Today's Federal Reserve meeting yielded no material change in monetary policy, despite recent evidence of a revival in economic growth and inflation.
Immediately following the conclusion of its June 17-18 meeting, the Federal Open Market Committee announced it was sticking to its recent course: another $10 billion cut to monthly bonds purchases, and the maintenance of short-term interest rates near zero.
Although the cautious cuts to those stimulative bond purchases and the continuation of historically low short-term rates represent a stimulative stance on balance, changes since the last Fed meeting seem to signal that the time for a less stimulative approach may be coming.
The last time the Fed met, at the end of April, it had just been announced that economic growth had ground to a virtual halt in the first quarter (a subsequent GDP estimate revealed that the economy had actually shrunk). Also, inflation was running at a 1.5 percent year-over-year rate, below the Fed's target of 2.0 percent.
The context was a little different for this meeting. Four consecutive months of job growth in excess of 200,000 suggests that economic growth is back on track, and year-over-year inflation has risen to 2.1 percent. In fact, the recent trend of inflation numbers, with the past four months posting Consumer Price Index gains of 0.1 percent, 0.2 percent, 0.3 percent and 0.4 percent, respectively, seems to suggest inflation is building momentum.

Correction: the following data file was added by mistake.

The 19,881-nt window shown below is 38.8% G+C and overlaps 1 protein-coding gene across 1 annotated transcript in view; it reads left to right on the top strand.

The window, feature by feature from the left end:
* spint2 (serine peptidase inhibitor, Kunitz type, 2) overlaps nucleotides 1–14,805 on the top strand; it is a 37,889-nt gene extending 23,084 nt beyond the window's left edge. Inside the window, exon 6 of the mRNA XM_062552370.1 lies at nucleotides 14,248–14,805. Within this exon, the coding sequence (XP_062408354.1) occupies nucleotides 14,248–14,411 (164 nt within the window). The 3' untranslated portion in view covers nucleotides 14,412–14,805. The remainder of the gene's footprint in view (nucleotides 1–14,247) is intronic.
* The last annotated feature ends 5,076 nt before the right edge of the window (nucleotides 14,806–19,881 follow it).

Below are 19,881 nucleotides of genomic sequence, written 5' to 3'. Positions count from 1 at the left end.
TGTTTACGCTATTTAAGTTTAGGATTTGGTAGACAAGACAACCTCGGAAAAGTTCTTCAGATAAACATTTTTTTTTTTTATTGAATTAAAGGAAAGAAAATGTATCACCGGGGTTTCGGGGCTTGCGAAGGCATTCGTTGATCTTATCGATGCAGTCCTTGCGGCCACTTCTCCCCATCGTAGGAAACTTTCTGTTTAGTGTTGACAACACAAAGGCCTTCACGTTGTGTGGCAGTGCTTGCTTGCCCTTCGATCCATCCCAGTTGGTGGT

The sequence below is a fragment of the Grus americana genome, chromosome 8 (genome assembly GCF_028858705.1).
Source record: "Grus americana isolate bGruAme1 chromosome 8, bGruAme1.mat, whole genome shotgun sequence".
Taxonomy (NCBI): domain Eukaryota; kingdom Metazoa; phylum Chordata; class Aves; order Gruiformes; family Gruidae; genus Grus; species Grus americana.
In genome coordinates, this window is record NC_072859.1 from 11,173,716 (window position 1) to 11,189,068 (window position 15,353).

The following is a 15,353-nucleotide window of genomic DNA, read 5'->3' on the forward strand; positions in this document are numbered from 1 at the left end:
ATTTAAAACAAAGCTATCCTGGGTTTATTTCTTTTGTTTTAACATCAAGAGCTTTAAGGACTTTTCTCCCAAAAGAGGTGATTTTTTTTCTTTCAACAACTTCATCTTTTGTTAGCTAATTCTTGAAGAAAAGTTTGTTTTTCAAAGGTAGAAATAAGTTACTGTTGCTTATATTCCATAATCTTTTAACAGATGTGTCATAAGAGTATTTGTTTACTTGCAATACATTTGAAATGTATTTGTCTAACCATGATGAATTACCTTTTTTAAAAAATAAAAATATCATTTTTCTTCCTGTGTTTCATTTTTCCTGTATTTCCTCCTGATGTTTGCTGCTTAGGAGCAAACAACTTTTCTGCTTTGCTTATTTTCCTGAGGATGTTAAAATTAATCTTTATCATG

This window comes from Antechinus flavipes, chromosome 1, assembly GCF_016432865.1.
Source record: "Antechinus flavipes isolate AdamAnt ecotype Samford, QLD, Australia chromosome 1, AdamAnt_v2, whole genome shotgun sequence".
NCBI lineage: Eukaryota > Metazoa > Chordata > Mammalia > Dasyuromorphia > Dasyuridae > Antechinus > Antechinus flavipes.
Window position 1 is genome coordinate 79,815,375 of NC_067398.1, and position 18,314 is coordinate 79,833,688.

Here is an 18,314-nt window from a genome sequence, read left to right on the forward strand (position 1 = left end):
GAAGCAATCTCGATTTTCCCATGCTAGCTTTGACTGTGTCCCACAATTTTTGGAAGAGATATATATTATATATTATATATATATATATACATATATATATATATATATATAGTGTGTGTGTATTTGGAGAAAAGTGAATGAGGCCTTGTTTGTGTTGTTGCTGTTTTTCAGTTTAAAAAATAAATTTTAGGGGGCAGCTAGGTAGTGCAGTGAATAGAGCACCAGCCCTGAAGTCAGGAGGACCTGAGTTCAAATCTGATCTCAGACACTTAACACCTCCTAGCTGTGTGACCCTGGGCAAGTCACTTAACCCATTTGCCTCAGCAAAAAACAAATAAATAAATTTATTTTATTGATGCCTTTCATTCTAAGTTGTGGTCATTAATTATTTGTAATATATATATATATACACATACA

All of this might influence the Fed toward a less stimulative policy, but it knows better than to overreact to a couple of months' worth of data. It will take more sustained evidence of growth and inflation before the Fed starts tapping on the brakes of monetary policy.
The other side of tapering
It should be noted that while the Fed has been steadily tapering back its bond purchases since the end of last year, the fact that it is still making any bond purchase represents an unusually stimulative monetary policy. Also, even when it reaches zero new bond purchases, that still won't represent a restrictive monetary policy -- that will start to come as the Fed begins to unwind the bond positions it has accumulated with these purchases in recent years.
In other words, tapering does not represent the reversal of this purchase policy -- that will come when the Fed becomes a net seller of bonds.
When that happens, it might finally signal the beginning of higher savings account rates, CD rates and money market rates. Banks have been able to accumulate deposits in recent years without having to offer very high rates, but as bond yields start to rise -- a likely outcome once the Fed starts selling bonds -- money is likely to leave the banks in search of more attractive yields unless banks raise rates to compete.
Again though, given the Fed's cautious approach to change, this scenario could take many months to play out. However, tapering represents the first steps toward this outcome -- even if they are baby steps.